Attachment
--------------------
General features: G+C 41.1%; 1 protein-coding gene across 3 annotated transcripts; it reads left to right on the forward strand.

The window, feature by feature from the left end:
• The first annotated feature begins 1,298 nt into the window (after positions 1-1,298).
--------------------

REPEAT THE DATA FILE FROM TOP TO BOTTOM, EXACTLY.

General features: G+C 41.1%; 1 protein-coding gene across 3 annotated transcripts; it reads left to right on the forward strand.

The window, feature by feature from the left end:
• The first annotated feature begins 1,298 nt into the window (after positions 1-1,298).